Homeschool conventions are held all over the country every year. Should you attend and if you do, how can you make the most of your time there?
Getting to the convention can be the first hurdle you have to overcome. Many times Moms with many children have a hard time being able to get away for a weekend or even a day. I'm sure most Moms that make it to a homeschool convention are glad that they came and would say that it was well worth the effort of getting there.
Conventions can be overwhelming at times. The vendor hall usually contains many vendors that all think that their curriculum or resource is the best. One advantage of attending homeschool conventions is the ability to get your hands on lots of material. It's hard to know whether a book or curriculum will work for your family when you are at home looking at it in a catalog. If you have the opportunity to look over it in person, you get a much better idea as to whether you should purchase this item or not.
Homeschool conventions have some of the best speakers. They have main sessions in an auditorium or gym where everyone joins together, usually at the beginning of the day, to listen to one of the main speakers. Then throughout the day they have smaller workshops every hour or so where you can hear even more speakers. Many times the workshops are held by vendors giving you a more detailed explanation of their product or service and sometimes it is just another homeschool mom or dad telling about their experience with homeschooling and how they solved a problem they were having.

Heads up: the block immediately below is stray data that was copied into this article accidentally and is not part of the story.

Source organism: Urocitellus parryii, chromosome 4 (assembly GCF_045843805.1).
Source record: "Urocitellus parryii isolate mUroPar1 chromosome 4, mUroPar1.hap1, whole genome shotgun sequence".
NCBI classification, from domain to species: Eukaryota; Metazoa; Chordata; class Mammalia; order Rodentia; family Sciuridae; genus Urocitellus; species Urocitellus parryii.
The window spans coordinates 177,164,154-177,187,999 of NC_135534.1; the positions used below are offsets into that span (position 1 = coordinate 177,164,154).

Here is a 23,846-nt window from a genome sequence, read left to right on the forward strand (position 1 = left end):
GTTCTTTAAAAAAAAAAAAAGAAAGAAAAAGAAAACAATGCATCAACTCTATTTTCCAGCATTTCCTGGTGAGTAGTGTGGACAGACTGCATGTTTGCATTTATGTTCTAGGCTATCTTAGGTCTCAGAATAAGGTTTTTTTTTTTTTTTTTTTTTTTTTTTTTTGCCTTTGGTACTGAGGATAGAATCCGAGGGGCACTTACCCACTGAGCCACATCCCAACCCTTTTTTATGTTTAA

Going to the seminars, talking to the vendors and being around all these fellow homeschoolers can be very inspirational. You see that you are not alone in this homeschool journey and that you are not the only one that encounters a few problems along the way. The main speakers and seminar leaders can help you renew your focus and vision about homeschooling and give you the extra push you need to determine to make this a great year.
The only disadvantage to attending homeschool conventions that I can think of is that you might be swayed to purchase a curriculum or book that you wouldn't normally have purchased if you hadn't talked to a convincing vendor. You should either decide ahead of time what you want to purchase or make sure you walk away from a booth to think before you make any major purchases.
If you had decided to use unit studies for the next year and talk to a convincing Abeka vendor and get sucked into the idea of having everything laid out for you, you should probably step away for a while and make sure that you want to make that major curriculum shift before you rush into a purchase. That is a lot of money to spend on a decision that you might later regret.
New and veteran homeschoolers can get lots of ideas and help when they attend these big conferences. They can meet up with other homeschoolers and speakers who can encourage them along the way. As with anything, you have to keep a healthy balance. You might even be the one to encourage another homeschool parent there.
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